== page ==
Abdul-Jabbar, the three-time NCAA champion, six-time NBA MVP and 19-time NBA all-star, retired from basketball in 1989 and went on to author six books. He said he made the switch to film because it appeals to a younger audience. “I had somebody tell me, 'If you want to hide something from a young person, put it in a book,'” Abdul-Jabbar said. “So in order to deal with that issue, I figured I could make a film.” He also touched on a few messages that he wants the public to digest after viewing the documentary. “Hopefully it will help people understand what professional sports were like in a time so long ago,” he said. “People really don't get what our country was about at that time, with sports being segregated and with Jim Crow laws having such a negative effect on the lives of black Americans.”

Certain things sparked Abdul-Jabbar’s passion for the Rens, eventually inspiring him to make “Giants.” He said he first started learning about the Rens between his junior and senior year in high school, and became particularly infatuated with the historic team’s story upon his retirement. Abdul-Jabbar’s college coach, the late great John Wooden, played against the Rens in the 1930s as a member of the barnstorming Indianapolis Kautskys. “It was fun for me to talk to Coach Wooden about the Rens, because here I am, I played for him, and I didn’t know that he played against the Rens until I was doing this film,” he said. “John Wooden was a fan of the Harlem Renaissance. He was a big fan of Langston Hughes, and I had no idea.”

Only a certain number of classes were allowed to go to the assembly. Teachers had to sign up there classes on a first come first serve basis. Tolu Omokehinde
Only a certain number of classes were allowed to go to the assembly. Teachers had to sign up there classes on a first come first serve basis.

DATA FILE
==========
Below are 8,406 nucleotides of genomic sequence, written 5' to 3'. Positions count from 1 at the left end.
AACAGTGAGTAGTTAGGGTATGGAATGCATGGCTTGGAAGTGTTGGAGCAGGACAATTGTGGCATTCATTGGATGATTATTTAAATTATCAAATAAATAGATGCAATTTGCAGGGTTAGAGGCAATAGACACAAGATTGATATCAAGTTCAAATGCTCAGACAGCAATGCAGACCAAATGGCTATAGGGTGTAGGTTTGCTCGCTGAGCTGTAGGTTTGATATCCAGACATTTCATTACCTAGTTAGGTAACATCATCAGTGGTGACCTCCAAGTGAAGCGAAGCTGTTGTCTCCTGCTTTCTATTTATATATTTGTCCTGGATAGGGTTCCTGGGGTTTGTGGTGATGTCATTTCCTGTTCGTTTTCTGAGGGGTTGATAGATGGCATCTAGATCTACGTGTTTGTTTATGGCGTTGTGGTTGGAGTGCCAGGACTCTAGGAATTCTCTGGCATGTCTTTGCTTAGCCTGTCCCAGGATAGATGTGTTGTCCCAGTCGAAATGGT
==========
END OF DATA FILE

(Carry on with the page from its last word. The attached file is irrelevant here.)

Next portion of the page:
Senior Abenzer Endale was thrilled to have Abdul-Jabbar come speak at Blair. "I compare him to Muhammad Ali in terms of being a legendary sports figure," he said. "He's definitely one of my heroes." As a Lakers fan, Endale explained that Abdul-Jabbar's visit had personal meaning. "That made it two times as awesome," he said. "I had to sneak in because I wasn't going to miss that for anything."

Although he currently holds the job of Special Assistant Coach with the Lakers, Abdul-Jabbar has also been a prominent figure away from the arena - a fact that Assistant Principal Edith Verdejo-Johnson noted prior to the presentation. “Mr. Abdul-Jabbar has said it himself – ‘I can do more than shoot a basketball hoop.’ The basketball icon’s legacy to society may one day surpass his contributions to the game,” she said. His role in political activism, humanitarian efforts and spread of cancer awareness has propelled Abdul-Jabbar to legendary status both on and off the basketball court.

Abdul-Jabbar’s appearance marks the most famous person to visit Blair since President George Bush in 2005. “It was just awesome to have him here, someone with all of those accomplishments,” Kalala said. “He’s someone you just think of seeing in magazines or TV, so to see him in real life was surreal. He’s really down to earth,” she said.

Later the same day, Abdul-Jabbar visited Woodrow Wilson High School in Washington, D.C., as well as the University of the District of Columbia. He premiered his movie at Science Park High School in Newark, N.J. on Feb. 10 and plans to show it in Los Angeles when the Lakers return to the west coast.



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  • SCO Fan on February 15, 2011 at 9:59 PM
    Nice coverage Eli. Really did a good job writing this story. Also nice photos Tolu. I saw you walking around getting shots.
  • whoa on February 16, 2011 at 4:48 PM
    i can't believe he came! too bad my class couldn't couldn't go.
  • redbandit on February 19, 2011 at 9:34 PM
    I too was very disappointed that my class couldn't go. Great job writing this story Eli, it was a good read.